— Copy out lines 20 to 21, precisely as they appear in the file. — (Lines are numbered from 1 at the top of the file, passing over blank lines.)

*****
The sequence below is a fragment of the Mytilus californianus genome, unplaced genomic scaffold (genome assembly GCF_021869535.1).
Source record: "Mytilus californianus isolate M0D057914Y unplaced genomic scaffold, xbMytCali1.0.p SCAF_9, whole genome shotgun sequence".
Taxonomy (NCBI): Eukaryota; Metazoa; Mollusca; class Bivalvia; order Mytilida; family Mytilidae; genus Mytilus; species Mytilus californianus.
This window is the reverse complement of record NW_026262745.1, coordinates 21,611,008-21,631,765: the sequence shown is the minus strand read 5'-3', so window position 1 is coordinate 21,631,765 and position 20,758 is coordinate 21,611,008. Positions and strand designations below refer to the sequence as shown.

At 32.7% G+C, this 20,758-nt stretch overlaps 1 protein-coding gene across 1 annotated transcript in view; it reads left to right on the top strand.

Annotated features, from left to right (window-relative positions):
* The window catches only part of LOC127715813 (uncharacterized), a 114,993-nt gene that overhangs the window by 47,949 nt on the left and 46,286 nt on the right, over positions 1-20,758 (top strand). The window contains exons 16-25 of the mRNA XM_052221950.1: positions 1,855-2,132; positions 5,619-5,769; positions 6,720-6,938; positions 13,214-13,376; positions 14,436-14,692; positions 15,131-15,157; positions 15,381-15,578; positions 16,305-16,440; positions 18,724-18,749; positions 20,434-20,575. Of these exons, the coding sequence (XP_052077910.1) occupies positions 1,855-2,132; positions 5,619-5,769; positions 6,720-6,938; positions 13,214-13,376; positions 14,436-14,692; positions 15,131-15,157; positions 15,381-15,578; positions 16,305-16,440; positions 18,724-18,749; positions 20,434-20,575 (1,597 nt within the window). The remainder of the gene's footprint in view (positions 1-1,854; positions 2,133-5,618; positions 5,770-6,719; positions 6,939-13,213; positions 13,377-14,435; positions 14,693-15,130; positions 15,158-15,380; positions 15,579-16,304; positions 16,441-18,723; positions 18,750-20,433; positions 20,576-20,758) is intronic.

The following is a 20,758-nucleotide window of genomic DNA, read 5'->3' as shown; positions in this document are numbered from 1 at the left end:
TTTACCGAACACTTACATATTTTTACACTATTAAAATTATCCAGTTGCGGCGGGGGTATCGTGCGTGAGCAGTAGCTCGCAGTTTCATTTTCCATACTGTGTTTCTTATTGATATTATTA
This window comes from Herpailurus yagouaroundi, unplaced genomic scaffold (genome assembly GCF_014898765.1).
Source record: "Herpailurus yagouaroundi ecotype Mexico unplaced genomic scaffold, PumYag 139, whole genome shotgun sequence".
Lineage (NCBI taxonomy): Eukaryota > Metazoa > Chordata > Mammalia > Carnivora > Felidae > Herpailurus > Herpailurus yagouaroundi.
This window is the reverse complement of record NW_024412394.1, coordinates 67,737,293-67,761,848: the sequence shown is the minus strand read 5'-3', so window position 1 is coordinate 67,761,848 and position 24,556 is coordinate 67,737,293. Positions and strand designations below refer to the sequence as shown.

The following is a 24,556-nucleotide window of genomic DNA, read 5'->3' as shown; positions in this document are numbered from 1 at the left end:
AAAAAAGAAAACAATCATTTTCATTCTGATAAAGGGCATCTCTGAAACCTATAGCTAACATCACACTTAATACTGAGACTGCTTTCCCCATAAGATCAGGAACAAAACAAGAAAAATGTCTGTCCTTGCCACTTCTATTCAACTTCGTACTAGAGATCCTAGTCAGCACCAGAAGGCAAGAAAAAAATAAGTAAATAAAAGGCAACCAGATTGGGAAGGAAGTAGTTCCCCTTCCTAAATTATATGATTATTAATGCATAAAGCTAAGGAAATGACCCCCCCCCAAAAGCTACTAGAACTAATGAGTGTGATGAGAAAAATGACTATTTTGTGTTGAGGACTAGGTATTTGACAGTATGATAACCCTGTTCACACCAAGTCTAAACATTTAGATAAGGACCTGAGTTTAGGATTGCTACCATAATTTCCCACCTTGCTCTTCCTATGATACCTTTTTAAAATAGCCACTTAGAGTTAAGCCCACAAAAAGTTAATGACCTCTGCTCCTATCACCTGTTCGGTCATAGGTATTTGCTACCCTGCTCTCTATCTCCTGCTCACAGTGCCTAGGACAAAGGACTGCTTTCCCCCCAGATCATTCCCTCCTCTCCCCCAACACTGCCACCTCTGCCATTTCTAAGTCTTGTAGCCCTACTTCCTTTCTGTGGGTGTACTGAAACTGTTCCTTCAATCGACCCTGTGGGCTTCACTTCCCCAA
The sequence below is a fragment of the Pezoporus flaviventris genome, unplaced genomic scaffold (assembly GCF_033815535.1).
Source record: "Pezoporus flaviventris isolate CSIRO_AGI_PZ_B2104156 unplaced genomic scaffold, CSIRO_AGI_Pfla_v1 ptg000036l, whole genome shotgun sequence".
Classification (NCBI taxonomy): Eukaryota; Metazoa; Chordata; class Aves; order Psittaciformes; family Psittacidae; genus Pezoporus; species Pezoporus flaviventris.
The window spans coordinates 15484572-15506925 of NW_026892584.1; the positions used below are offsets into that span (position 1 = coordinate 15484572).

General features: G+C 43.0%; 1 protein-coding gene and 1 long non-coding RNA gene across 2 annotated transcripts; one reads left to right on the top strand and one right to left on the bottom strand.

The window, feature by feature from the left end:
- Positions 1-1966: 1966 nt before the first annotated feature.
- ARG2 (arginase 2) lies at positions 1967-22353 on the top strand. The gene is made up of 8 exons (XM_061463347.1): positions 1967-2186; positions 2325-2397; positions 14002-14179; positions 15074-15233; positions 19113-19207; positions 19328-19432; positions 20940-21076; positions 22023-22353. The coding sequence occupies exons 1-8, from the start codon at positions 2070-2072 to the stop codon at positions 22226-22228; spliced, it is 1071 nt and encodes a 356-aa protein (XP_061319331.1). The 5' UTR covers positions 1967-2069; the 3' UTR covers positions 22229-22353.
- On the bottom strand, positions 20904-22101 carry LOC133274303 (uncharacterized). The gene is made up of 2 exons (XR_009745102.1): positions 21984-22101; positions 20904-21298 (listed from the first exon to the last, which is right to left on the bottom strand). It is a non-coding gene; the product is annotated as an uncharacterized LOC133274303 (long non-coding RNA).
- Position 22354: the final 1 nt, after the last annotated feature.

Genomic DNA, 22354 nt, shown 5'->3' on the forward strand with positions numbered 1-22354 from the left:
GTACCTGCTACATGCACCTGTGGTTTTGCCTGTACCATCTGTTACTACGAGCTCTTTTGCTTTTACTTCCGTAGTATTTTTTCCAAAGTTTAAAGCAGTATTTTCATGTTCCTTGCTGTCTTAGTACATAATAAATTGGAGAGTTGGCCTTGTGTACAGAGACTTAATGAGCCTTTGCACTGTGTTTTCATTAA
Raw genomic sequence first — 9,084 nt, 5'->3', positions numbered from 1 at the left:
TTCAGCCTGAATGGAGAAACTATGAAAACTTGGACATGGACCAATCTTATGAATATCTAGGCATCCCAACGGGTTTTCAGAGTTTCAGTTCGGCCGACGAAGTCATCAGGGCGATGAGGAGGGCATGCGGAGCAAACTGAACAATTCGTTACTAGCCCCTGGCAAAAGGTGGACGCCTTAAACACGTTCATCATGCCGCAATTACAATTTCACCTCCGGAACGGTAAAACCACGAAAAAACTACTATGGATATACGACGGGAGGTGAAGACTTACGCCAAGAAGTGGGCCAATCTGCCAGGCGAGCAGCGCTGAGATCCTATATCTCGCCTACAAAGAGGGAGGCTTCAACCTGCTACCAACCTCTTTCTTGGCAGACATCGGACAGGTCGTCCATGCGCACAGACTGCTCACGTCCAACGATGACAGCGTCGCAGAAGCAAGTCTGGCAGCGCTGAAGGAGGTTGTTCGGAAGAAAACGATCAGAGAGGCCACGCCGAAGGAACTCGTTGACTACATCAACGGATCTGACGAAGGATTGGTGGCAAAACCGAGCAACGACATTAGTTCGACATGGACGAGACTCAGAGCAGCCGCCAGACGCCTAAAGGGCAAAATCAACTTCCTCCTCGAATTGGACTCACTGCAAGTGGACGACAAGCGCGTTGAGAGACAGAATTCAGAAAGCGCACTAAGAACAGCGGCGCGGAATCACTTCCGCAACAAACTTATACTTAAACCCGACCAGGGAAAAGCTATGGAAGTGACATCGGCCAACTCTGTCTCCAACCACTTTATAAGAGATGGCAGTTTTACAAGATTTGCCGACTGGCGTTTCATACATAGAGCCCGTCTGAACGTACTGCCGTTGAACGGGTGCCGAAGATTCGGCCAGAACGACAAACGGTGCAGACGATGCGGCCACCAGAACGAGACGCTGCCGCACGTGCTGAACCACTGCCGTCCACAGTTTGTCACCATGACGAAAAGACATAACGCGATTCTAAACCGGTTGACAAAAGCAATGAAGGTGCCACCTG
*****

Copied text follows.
General features: G+C 43.0%; 1 protein-coding gene and 1 long non-coding RNA gene across 2 annotated transcripts; one reads left to right on the top strand and one right to left on the bottom strand.

The window, feature by feature from the left end: